|★ APPLICATIONS ★ BUREAUTIQUE ★ MARKET MERLIN|800Plus) ★|
|Market Merlin||Applications Bureautique|
Merlin is a totally different program which is geared to meet the needs of the active investor. It is unique amongst PCW investment analysis software in making definite recommendations as to which shares to buy. This advice does not extend as far as telling you when to sell so you will have to make your own judgement on when to take a profit or limit a loss and also on the shares to watch in the first place.
Merlin runs on the 8256/8512 or 9512 (specify which) and needs no installation. The program runs from a main menu giving access to nine sub menus all of which are easy to follow. Apart from entering or editing data no demands are placed on the user. The manual supplied with the review copy was marred by poor layout and numerous spelling mistakes but Burncastle say a new version is in course of production. Newcomers to share ownership will appreciate the Stock Exchange guide to buying and selling shares which is also included.
The manual's main interest lies in the explanation of how the buy recommendations are arrived at The basis is an analysis of point and figure graphs which are a common form of technical analysis though less widely used than moving averages. Point and figure graphs chart movements of share prices in such a way that an X indicates a rising price and an O a falling one. Unchanged prices do not register. The Point is a unit of movement whose size varies in relation to the price of a share. Cheap shares have points of 1p or 2p whereas more highly priced ones have points of 5p or even 10p You choose the size of the point but Merlin always assumes that a reversal only takes place when the price has moved 3 points.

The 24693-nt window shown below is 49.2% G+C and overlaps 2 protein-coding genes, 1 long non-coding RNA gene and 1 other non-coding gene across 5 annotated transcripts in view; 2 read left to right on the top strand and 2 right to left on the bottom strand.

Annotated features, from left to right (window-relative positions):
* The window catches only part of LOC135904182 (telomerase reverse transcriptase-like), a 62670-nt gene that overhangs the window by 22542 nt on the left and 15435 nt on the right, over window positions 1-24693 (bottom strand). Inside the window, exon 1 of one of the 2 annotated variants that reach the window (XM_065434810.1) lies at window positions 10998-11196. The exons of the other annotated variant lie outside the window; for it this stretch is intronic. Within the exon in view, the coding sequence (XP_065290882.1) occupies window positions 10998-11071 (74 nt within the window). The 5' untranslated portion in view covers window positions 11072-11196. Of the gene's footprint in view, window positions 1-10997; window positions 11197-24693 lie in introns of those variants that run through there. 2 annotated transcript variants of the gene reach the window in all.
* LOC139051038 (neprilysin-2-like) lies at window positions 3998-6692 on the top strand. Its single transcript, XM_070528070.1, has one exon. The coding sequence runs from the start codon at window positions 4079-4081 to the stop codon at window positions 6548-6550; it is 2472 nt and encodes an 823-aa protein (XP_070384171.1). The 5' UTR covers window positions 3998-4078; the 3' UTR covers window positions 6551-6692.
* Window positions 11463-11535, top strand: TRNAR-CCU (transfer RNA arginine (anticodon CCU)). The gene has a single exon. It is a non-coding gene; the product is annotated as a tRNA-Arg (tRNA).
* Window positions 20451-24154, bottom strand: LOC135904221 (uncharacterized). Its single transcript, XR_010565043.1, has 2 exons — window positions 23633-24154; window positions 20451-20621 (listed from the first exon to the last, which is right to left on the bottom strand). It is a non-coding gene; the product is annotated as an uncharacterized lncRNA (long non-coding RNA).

If share dealing was so simple you would hardly need a computer to help, but there are other factors affecting prices and sentiment which Merlin takes into account. For optimum results you need to keep in touch with the share market by reading press comment, watching for possible bid situations and finding out what your broker thinks of the market and the shares you are interested in. Cover, yield, P/E ratios and the date of the company's results must also be entered. Subjective comments are entered on a scale from -2 to +2.
The program also applies its own weighting factors as it looks for undervalued shares. These come in the form of ten ratings which assess the facts from different angles and are taken into account as the program works out its recommendations. The manual does not explain exactly how these ratings are arrived at, other than to say the approach is cautious. Before investing any money it would be wise to have some practice runs to build confidence in the system.
Fifty shares is a reasonable number to keep track of (there is theoretically no limit) and every time the data is updated Merlin will review its recommended list of buy shares. A short list itemises ail the potentially interesting shares and there is a full recommendation for selected stocks. This includes a summary of all the factual and subjective data together with a section of text explaining the reasons for the recommendation.
Finally a chart shows the range of prices over which purchase is recommended depending on the stockbroker's assessment of overall market sentiment. The old adage that there is no profit until it is taken always applies and you will need a rise of around 10% just to cover dealing costs.